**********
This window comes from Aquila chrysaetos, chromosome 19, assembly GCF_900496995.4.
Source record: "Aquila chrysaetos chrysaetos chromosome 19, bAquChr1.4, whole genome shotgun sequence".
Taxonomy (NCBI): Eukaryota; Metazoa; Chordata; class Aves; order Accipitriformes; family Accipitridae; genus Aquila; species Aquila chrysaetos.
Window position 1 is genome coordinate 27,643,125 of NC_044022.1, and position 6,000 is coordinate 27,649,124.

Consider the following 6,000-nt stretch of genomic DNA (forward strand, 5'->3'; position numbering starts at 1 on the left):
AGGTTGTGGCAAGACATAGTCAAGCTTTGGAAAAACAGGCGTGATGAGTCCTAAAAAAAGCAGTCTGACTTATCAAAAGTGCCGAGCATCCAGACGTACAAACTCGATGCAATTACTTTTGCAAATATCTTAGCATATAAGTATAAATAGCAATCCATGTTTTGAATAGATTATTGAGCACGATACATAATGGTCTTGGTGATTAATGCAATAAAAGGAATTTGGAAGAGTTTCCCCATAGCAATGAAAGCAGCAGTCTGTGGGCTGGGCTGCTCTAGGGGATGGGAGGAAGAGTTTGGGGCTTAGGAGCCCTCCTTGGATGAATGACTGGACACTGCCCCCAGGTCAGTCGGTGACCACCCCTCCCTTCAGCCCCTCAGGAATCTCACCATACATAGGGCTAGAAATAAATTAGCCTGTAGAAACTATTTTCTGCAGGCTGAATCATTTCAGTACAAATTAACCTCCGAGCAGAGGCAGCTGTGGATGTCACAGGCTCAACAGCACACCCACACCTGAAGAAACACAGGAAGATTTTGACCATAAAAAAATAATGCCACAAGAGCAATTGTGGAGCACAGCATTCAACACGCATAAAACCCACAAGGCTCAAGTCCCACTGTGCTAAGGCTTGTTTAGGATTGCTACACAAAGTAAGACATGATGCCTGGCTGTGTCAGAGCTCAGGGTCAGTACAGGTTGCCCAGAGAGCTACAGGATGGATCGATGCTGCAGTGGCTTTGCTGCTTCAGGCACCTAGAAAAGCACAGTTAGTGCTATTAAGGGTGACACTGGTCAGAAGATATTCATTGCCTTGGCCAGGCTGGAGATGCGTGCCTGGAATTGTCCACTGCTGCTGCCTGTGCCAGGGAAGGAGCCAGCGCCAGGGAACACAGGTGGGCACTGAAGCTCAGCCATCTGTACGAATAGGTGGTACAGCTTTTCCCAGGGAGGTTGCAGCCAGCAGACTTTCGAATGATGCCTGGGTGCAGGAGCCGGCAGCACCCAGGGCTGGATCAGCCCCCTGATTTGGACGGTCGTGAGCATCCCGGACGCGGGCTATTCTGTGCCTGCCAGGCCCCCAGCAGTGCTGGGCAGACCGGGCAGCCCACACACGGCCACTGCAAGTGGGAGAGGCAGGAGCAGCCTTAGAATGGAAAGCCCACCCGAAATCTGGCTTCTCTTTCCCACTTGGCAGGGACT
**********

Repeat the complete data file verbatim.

This window comes from Aquila chrysaetos, chromosome 19, assembly GCF_900496995.4.
Source record: "Aquila chrysaetos chrysaetos chromosome 19, bAquChr1.4, whole genome shotgun sequence".
Taxonomy (NCBI): Eukaryota; Metazoa; Chordata; class Aves; order Accipitriformes; family Accipitridae; genus Aquila; species Aquila chrysaetos.
Window position 1 is genome coordinate 27,643,125 of NC_044022.1, and position 6,000 is coordinate 27,649,124.

Consider the following 6,000-nt stretch of genomic DNA (forward strand, 5'->3'; position numbering starts at 1 on the left):
AGGTTGTGGCAAGACATAGTCAAGCTTTGGAAAAACAGGCGTGATGAGTCCTAAAAAAAGCAGTCTGACTTATCAAAAGTGCCGAGCATCCAGACGTACAAACTCGATGCAATTACTTTTGCAAATATCTTAGCATATAAGTATAAATAGCAATCCATGTTTTGAATAGATTATTGAGCACGATACATAATGGTCTTGGTGATTAATGCAATAAAAGGAATTTGGAAGAGTTTCCCCATAGCAATGAAAGCAGCAGTCTGTGGGCTGGGCTGCTCTAGGGGATGGGAGGAAGAGTTTGGGGCTTAGGAGCCCTCCTTGGATGAATGACTGGACACTGCCCCCAGGTCAGTCGGTGACCACCCCTCCCTTCAGCCCCTCAGGAATCTCACCATACATAGGGCTAGAAATAAATTAGCCTGTAGAAACTATTTTCTGCAGGCTGAATCATTTCAGTACAAATTAACCTCCGAGCAGAGGCAGCTGTGGATGTCACAGGCTCAACAGCACACCCACACCTGAAGAAACACAGGAAGATTTTGACCATAAAAAAATAATGCCACAAGAGCAATTGTGGAGCACAGCATTCAACACGCATAAAACCCACAAGGCTCAAGTCCCACTGTGCTAAGGCTTGTTTAGGATTGCTACACAAAGTAAGACATGATGCCTGGCTGTGTCAGAGCTCAGGGTCAGTACAGGTTGCCCAGAGAGCTACAGGATGGATCGATGCTGCAGTGGCTTTGCTGCTTCAGGCACCTAGAAAAGCACAGTTAGTGCTATTAAGGGTGACACTGGTCAGAAGATATTCATTGCCTTGGCCAGGCTGGAGATGCGTGCCTGGAATTGTCCACTGCTGCTGCCTGTGCCAGGGAAGGAGCCAGCGCCAGGGAACACAGGTGGGCACTGAAGCTCAGCCATCTGTACGAATAGGTGGTACAGCTTTTCCCAGGGAGGTTGCAGCCAGCAGACTTTCGAATGATGCCTGGGTGCAGGAGCCGGCAGCACCCAGGGCTGGATCAGCCCCCTGATTTGGACGGTCGTGAGCATCCCGGACGCGGGCTATTCTGTGCCTGCCAGGCCCCCAGCAGTGCTGGGCAGACCGGGCAGCCCACACACGGCCACTGCAAGTGGGAGAGGCAGGAGCAGCCTTAGAATGGAAAGCCCACCCGAAATCTGGCTTCTCTTTCCCACTTGGCAGGGACT